The federal government’s involvement in for-profit care is indirect, because the PSPIB operates at arm’s length. That involvement is, nonetheless, a source of significant embarrassment. There has a been a troublesomely high COVID-19 death toll in two Revera-operated facilities.

If the government were to adopt the CCPA’s recommendation, it would have to transform Revera into a not-for-profit entity. 

The bad news is that Revera’s long-term care businesses could no longer be a cash cow for the pensioners’ investment fund. The good news is that health care for the vulnerable residents might significantly improve.

Key standards provinces should meet include treating workers properly

Among the standards the CCPA report recommends the federal government should establish for long-term care — and on which federal funding should be contingent — the most significant ones concern staffing. 

The authors suggest there should be minimum staffing levels for long-term care institutions, which governments could set using “verified data and an assessment of social, emotional, and clinical needs.”

As well, they propose that a minimum of 70 per cent of staff work in a single site, and that the remaining 30 per cent should be engaged on a permanent, part-time basis.

When it comes to remuneration, the report states that all staff should have “benefits and pay based on equity principles”. And as for staff training and education standards, the report proposes that the long-term care sector should develop those in conjunction with public, post-secondary institutions. 

The treatment and training of the workforce in long-term care is a key issue, because meeting the needs of elderly and disabled is a face-to-face, human enterprise. It cannot be accomplished virtually.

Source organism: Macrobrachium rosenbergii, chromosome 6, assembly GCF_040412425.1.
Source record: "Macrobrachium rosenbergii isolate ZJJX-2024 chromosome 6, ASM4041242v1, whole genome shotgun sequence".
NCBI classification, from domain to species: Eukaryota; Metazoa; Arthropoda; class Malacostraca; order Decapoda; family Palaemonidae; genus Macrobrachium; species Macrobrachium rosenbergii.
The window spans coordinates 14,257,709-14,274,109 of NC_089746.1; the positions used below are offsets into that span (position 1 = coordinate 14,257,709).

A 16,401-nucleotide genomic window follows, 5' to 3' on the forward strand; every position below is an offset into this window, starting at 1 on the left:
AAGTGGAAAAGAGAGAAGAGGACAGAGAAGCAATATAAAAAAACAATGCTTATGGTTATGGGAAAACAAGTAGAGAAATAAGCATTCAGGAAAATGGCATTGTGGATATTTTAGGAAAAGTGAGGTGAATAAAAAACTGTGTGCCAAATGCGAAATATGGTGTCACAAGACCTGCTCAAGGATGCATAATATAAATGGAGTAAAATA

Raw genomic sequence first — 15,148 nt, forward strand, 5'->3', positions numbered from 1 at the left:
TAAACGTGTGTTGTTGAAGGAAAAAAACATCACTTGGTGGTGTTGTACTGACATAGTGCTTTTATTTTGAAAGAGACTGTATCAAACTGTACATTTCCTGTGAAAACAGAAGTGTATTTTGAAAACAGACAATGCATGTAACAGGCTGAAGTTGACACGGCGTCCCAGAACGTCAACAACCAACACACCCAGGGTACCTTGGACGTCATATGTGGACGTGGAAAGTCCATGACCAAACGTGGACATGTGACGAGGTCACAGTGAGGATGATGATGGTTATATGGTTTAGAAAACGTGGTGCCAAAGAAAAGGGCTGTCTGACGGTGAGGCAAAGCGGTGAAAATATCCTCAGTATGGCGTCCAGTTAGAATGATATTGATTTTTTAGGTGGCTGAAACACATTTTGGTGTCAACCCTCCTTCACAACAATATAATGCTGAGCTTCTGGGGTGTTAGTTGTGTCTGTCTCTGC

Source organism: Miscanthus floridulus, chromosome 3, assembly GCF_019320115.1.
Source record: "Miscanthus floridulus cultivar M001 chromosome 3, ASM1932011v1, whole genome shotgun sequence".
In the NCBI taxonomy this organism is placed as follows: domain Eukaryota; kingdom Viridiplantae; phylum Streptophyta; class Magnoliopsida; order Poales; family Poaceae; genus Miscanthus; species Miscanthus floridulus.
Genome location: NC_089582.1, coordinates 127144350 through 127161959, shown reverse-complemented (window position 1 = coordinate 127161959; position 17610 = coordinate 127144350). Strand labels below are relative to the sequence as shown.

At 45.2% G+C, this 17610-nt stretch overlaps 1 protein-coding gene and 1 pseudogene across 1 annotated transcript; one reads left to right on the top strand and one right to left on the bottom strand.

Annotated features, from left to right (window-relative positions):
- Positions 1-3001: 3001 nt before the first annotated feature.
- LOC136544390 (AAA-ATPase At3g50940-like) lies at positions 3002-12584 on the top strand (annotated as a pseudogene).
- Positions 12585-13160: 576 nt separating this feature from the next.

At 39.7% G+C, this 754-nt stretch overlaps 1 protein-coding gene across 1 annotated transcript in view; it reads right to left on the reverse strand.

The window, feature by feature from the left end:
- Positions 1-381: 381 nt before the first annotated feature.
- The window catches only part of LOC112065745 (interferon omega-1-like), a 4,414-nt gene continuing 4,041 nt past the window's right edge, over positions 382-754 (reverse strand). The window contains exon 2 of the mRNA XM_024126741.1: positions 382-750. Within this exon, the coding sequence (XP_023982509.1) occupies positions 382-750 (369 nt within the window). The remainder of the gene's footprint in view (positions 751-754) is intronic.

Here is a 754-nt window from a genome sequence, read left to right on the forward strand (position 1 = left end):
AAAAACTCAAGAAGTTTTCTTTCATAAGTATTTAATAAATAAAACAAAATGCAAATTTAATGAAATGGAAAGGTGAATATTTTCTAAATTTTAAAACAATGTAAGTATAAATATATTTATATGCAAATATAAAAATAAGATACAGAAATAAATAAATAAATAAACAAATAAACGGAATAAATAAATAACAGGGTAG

Inadequate pay, lack of necessary training, and, overall, lack of respect plagued the long-term care sector, here in Canada and around the world, since long before the pandemic. No plan for the sector will work without a clear focus on the multiple issues related to staffing.

“This is skilled labour. The skills required are both clinical and social, informed by an understanding of aging, culture, gender, and other intersections of identity.” The report states, “The skills require continual renewal to address new developments and populations. They also require learning to work collaboratively in, and through, teams.”

That is why the report puts such great emphasis on the need for long-term care staff to have “decent and equitable pay, benefits, sick leave, job security, breaks, the right to union protection, access to appropriate supplies (including PPE), safe physical and social environments, and appropriate staffing levels.” 

Over to you, federal government. 

Karl Nerenberg has been a journalist and filmmaker for more than 25 years. He is rabble’s politics reporter.


Karl Nerenberg

Karl Nerenberg joined rabble in 2011 to cover Canadian politics. He has worked as a journalist and filmmaker for many decades, including two and a half decades at CBC/Radio-Canada. Among his career highlights...